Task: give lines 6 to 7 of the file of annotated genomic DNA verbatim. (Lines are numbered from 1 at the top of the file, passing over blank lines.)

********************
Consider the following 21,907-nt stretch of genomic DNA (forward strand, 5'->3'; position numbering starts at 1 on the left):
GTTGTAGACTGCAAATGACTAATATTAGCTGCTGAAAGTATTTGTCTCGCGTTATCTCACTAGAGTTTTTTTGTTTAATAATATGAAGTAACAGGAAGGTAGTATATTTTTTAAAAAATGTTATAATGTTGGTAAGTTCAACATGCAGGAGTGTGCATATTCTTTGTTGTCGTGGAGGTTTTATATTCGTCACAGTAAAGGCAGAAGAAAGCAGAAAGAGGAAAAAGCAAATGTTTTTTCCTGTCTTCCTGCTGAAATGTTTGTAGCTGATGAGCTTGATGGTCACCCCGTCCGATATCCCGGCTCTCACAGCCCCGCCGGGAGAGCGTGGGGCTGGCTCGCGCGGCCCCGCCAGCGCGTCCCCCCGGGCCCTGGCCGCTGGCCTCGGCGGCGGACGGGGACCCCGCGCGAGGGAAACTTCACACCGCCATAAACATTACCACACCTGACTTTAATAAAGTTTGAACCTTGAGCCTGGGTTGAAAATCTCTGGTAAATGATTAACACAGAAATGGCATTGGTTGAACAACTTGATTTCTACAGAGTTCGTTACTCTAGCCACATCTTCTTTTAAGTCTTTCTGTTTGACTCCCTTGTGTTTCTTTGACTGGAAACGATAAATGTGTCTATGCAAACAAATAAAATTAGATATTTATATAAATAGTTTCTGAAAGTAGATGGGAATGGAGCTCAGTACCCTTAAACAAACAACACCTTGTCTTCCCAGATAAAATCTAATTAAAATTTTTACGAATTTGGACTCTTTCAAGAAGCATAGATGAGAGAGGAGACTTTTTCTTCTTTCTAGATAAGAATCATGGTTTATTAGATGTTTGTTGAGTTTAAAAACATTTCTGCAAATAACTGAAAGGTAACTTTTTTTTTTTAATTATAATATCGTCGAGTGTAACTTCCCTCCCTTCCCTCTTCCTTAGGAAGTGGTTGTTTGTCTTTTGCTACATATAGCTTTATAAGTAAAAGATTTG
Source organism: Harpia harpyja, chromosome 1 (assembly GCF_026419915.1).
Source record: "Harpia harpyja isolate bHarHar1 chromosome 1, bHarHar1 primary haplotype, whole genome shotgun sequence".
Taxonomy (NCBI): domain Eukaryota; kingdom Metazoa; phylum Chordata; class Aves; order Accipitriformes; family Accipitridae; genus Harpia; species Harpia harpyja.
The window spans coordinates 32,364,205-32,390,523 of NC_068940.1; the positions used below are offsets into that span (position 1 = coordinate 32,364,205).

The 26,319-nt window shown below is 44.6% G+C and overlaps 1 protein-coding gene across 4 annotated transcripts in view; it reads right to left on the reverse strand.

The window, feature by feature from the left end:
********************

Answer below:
The window spans coordinates 32,364,205-32,390,523 of NC_068940.1; the positions used below are offsets into that span (position 1 = coordinate 32,364,205).

The 26,319-nt window shown below is 44.6% G+C and overlaps 1 protein-coding gene across 4 annotated transcripts in view; it reads right to left on the reverse strand.